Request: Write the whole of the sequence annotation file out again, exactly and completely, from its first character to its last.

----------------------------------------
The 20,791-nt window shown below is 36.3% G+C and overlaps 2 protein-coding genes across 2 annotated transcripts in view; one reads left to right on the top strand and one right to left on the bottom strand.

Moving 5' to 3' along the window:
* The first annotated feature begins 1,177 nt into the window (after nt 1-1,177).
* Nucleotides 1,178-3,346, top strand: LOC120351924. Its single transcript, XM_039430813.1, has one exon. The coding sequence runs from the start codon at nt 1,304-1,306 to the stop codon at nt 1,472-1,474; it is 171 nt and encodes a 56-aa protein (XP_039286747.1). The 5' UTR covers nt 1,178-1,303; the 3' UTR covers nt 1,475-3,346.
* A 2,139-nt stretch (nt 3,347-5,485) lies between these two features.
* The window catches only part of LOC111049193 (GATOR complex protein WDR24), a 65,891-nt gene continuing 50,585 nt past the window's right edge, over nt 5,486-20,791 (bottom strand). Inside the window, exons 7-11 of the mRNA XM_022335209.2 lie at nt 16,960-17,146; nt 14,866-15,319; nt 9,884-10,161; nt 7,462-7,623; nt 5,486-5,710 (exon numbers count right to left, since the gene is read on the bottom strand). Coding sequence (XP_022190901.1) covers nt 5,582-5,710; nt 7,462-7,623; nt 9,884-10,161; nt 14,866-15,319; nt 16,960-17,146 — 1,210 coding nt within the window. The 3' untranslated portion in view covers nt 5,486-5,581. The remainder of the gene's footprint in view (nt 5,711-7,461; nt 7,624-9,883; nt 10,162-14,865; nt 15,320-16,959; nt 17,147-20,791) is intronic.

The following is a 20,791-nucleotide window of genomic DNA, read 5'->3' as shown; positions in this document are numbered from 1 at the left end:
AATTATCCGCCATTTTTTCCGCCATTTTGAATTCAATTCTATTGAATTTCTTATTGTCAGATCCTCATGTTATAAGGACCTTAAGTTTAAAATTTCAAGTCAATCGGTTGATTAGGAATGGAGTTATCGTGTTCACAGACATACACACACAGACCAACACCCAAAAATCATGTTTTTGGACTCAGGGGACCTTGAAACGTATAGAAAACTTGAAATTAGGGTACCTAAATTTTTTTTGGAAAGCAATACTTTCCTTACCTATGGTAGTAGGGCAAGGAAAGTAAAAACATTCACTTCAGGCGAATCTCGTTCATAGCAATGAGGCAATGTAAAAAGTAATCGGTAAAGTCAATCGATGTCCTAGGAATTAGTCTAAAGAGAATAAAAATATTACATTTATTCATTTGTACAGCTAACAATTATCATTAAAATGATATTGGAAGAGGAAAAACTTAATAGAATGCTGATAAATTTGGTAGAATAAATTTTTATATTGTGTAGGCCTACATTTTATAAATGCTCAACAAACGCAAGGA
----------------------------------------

The 20,791-nt window shown below is 36.3% G+C and overlaps 2 protein-coding genes across 2 annotated transcripts in view; one reads left to right on the top strand and one right to left on the bottom strand.

Moving 5' to 3' along the window:
* The first annotated feature begins 1,177 nt into the window (after nt 1-1,177).
* Nucleotides 1,178-3,346, top strand: LOC120351924. Its single transcript, XM_039430813.1, has one exon. The coding sequence runs from the start codon at nt 1,304-1,306 to the stop codon at nt 1,472-1,474; it is 171 nt and encodes a 56-aa protein (XP_039286747.1). The 5' UTR covers nt 1,178-1,303; the 3' UTR covers nt 1,475-3,346.
* A 2,139-nt stretch (nt 3,347-5,485) lies between these two features.
* The window catches only part of LOC111049193 (GATOR complex protein WDR24), a 65,891-nt gene continuing 50,585 nt past the window's right edge, over nt 5,486-20,791 (bottom strand). Inside the window, exons 7-11 of the mRNA XM_022335209.2 lie at nt 16,960-17,146; nt 14,866-15,319; nt 9,884-10,161; nt 7,462-7,623; nt 5,486-5,710 (exon numbers count right to left, since the gene is read on the bottom strand). Coding sequence (XP_022190901.1) covers nt 5,582-5,710; nt 7,462-7,623; nt 9,884-10,161; nt 14,866-15,319; nt 16,960-17,146 — 1,210 coding nt within the window. The 3' untranslated portion in view covers nt 5,486-5,581. The remainder of the gene's footprint in view (nt 5,711-7,461; nt 7,624-9,883; nt 10,162-14,865; nt 15,320-16,959; nt 17,147-20,791) is intronic.

The following is a 20,791-nucleotide window of genomic DNA, read 5'->3' as shown; positions in this document are numbered from 1 at the left end:
AATTATCCGCCATTTTTTCCGCCATTTTGAATTCAATTCTATTGAATTTCTTATTGTCAGATCCTCATGTTATAAGGACCTTAAGTTTAAAATTTCAAGTCAATCGGTTGATTAGGAATGGAGTTATCGTGTTCACAGACATACACACACAGACCAACACCCAAAAATCATGTTTTTGGACTCAGGGGACCTTGAAACGTATAGAAAACTTGAAATTAGGGTACCTAAATTTTTTTTGGAAAGCAATACTTTCCTTACCTATGGTAGTAGGGCAAGGAAAGTAAAAACATTCACTTCAGGCGAATCTCGTTCATAGCAATGAGGCAATGTAAAAAGTAATCGGTAAAGTCAATCGATGTCCTAGGAATTAGTCTAAAGAGAATAAAAATATTACATTTATTCATTTGTACAGCTAACAATTATCATTAAAATGATATTGGAAGAGGAAAAACTTAATAGAATGCTGATAAATTTGGTAGAATAAATTTTTATATTGTGTAGGCCTACATTTTATAAATGCTCAACAAACGCAAGGA